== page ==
The FCA also contains several additional provisions that limit the relator’s role in the litigation. For example, the FCA allows the government to intervene in the lawsuit at any time upon a showing of “good cause.”25 The FCA also allows the DOJ to stay discovery when the relator’s actions “would interfere with the government’s investigation or prosecution of a criminal or civil matter arising out of the same facts.”26 The government is also permitted to pursue the action through an alternative remedy such as administrative relief.27

Even if the government decides to intervene in your case, you should still fully participate in the investigation and subsequent litigation. The FCA provides a relator’s share of at least 15 percent, even if you do nothing more than file the action in federal court and allow the government to prosecute your case.28 However, it would be a financial mistake to idly sit back and watch potential monetary gain slip away.29 Congress created a large award of up to 25 percent for relators who actively assist in the investigation.

2. The Government Declines Intervention
You should pursue your case vigorously, assuming from the start that the government is not going to intervene.30 Statistically, the government intervenes in approximately 18 percent of all qui tam cases filed.31 If the government elects not to intervene, you have the right and obligation to litigate the case.32 The government’s role will then be limited to receiving copies of deposition transcripts and pleadings filed during the course of litigation.33 However, in order to receive transcripts and pleadings, the government is required to request the documents and pay for their production.34 When the government declines to intervene in your case, the DOJ will send you a standard declination letter outlining your duties and responsibilities in continuing the prosecution of your case. After you receive the declination letter and the seal is lifted, you have 120 days to serve the defendant.35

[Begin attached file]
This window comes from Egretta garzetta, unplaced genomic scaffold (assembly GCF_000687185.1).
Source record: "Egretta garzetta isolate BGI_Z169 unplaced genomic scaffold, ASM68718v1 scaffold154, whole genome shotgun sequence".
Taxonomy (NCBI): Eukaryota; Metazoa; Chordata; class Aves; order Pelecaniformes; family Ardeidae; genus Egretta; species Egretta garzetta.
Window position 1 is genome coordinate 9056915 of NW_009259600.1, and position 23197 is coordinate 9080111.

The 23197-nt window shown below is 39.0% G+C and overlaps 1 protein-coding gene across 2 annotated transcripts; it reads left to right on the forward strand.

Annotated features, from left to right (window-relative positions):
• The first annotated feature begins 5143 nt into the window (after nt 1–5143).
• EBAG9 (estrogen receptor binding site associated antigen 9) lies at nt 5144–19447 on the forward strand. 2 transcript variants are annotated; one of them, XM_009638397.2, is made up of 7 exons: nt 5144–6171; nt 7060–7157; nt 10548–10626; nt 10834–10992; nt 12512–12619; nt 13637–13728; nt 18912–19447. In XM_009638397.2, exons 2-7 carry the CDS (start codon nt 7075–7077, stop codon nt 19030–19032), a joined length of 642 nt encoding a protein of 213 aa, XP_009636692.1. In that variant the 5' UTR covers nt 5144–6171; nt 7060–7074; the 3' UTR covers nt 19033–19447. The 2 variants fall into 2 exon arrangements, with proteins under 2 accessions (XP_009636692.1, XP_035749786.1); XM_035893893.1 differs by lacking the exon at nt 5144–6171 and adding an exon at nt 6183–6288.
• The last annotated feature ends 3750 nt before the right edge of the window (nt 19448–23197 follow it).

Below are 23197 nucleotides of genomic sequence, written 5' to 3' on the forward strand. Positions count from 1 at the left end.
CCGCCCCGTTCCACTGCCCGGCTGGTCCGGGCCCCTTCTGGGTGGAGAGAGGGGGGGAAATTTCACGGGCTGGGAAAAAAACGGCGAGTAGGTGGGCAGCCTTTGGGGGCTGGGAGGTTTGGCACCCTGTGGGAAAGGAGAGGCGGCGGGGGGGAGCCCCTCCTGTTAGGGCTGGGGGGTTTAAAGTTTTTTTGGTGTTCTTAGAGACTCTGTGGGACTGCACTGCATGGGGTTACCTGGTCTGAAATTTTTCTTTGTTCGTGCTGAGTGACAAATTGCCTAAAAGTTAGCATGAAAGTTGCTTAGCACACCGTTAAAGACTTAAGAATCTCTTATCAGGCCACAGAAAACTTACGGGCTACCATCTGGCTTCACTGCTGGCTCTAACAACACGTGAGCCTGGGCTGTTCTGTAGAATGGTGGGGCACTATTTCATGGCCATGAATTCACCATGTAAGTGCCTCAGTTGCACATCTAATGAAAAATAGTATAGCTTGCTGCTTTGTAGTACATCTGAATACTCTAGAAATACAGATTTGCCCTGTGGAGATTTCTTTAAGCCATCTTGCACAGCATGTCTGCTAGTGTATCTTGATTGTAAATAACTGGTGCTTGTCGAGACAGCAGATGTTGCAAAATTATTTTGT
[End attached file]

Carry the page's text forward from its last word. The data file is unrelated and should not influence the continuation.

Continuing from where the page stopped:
As a general rule, the FCA subjects an individual or company to liability for “knowingly” submitting or causing the submission of a false claim.36 The FCA covers a broad range of misconduct potentially harmful to the federal treasury. The Supreme Court held that “the [FCA] was intended to reach all types of fraud, without qualification, that might result in financial loss to the government.”37 The Court noted that the “statute reaches beyond ‘claims’ which might be legally enforced, to all fraudulent attempts to cause the government to pay out sums of money.”38 Most FCA cases are filed under subsections (a)(1) and (2) of section 3729.39 Regardless of what section the case is brought under, all of the causes of action listed in section 3729(a) include three common elements that must be established to prove a violation under the FCA: (1) a “claim” must be presented to the government by the defendant, or the defendant must “cause” a third party to submit a claim; (2) the claim must be made “knowingly”; and (3) the claim must be “false” or “fraudulent.”40


a. Health Care
1. Best Price 

Best Price is the lowest price the manufacturer sells a covered outpatient drug to any purchaser in the United States, inclusive of cash discounts, free goods, volume discounts and rebates.41 The Best Price provision ensures that the government is being provided the lowest price on drugs. Federal law prescribes that drug manufacturers must pay rebates to the states to insure that the Medicaid program is receiving the best price on covered drugs.42 Best Price schemes are a frequent type of health care fraud case.43 Two major areas of fraud involving Best Price violations are inaccurate pricing data44 and kickbacks. 45

2. Off-Label
The Federal Food and Drug Administration (FDA) must approve all prescription drugs sold in the United States, and assign particular indication(s) depending on the drug’s safety and efficacy. Drug companies will attempt to expand the market for their product by promoting off-label usages. If a governmental Medicaid or Medicare program pays for these non-approved uses, a false claim may arise.46 Although physicians are free to prescribe a drug for an off-label use, the FDA prohibits pharmaceuticals from distributing literature urging doctors to use the drugs in non-approved ways.47 Once the FDA approves a drug for a certain use, it must be promoted by the manufacturer for that use, not a financially preferred use. Reimbursement by Medicaid is generally prohibited unless the drug is FDA-approved or is being used for a medically accepted indication.48

3. Facility Deficiencies 
Long-term health care facilities will either be too aggressive in patient treatment, or deny the essential medical care in order to increase their profits.49 Although prescribing unnecessary treatment is prohibited, many reported schemes are also accomplished “by ordering fewer tests, using fewer supplies, employing less staff and reducing referrals to specialists.”50 The courts have found that these tactics violate the Nursing Home Reform Act, the Social Security Act, and Medicare/Medicaid laws.51

B. Procurement of Government Contracts